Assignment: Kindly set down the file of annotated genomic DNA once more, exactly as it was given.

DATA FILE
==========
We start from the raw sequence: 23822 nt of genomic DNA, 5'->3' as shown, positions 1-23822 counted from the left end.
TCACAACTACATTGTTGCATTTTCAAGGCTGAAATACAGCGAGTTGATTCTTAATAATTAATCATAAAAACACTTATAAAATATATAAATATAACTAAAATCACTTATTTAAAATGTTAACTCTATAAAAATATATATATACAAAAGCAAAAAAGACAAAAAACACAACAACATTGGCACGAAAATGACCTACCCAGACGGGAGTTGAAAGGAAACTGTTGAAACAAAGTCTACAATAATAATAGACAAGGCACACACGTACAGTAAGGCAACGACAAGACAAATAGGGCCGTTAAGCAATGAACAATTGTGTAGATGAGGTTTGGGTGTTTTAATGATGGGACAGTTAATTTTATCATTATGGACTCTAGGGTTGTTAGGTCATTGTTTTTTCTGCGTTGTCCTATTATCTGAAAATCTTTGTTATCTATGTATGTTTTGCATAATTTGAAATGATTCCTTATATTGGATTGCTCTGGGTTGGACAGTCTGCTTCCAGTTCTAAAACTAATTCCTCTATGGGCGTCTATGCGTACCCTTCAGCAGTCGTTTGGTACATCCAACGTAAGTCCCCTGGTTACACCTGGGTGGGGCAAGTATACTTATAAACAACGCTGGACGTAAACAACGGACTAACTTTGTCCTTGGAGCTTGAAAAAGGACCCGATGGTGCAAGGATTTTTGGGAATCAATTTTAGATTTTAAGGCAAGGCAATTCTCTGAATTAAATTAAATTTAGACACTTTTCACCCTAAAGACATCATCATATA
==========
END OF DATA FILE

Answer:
We start from the raw sequence: 23822 nt of genomic DNA, 5'->3' as shown, positions 1-23822 counted from the left end.
TCACAACTACATTGTTGCATTTTCAAGGCTGAAATACAGCGAGTTGATTCTTAATAATTAATCATAAAAACACTTATAAAATATATAAATATAACTAAAATCACTTATTTAAAATGTTAACTCTATAAAAATATATATATACAAAAGCAAAAAAGACAAAAAACACAACAACATTGGCACGAAAATGACCTACCCAGACGGGAGTTGAAAGGAAACTGTTGAAACAAAGTCTACAATAATAATAGACAAGGCACACACGTACAGTAAGGCAACGACAAGACAAATAGGGCCGTTAAGCAATGAACAATTGTGTAGATGAGGTTTGGGTGTTTTAATGATGGGACAGTTAATTTTATCATTATGGACTCTAGGGTTGTTAGGTCATTGTTTTTTCTGCGTTGTCCTATTATCTGAAAATCTTTGTTATCTATGTATGTTTTGCATAATTTGAAATGATTCCTTATATTGGATTGCTCTGGGTTGGACAGTCTGCTTCCAGTTCTAAAACTAATTCCTCTATGGGCGTCTATGCGTACCCTTCAGCAGTCGTTTGGTACATCCAACGTAAGTCCCCTGGTTACACCTGGGTGGGGCAAGTATACTTATAAACAACGCTGGACGTAAACAACGGACTAACTTTGTCCTTGGAGCTTGAAAAAGGACCCGATGGTGCAAGGATTTTTGGGAATCAATTTTAGATTTTAAGGCAAGGCAATTCTCTGAATTAAATTAAATTTAGACACTTTTCACCCTAAAGACATCATCATATA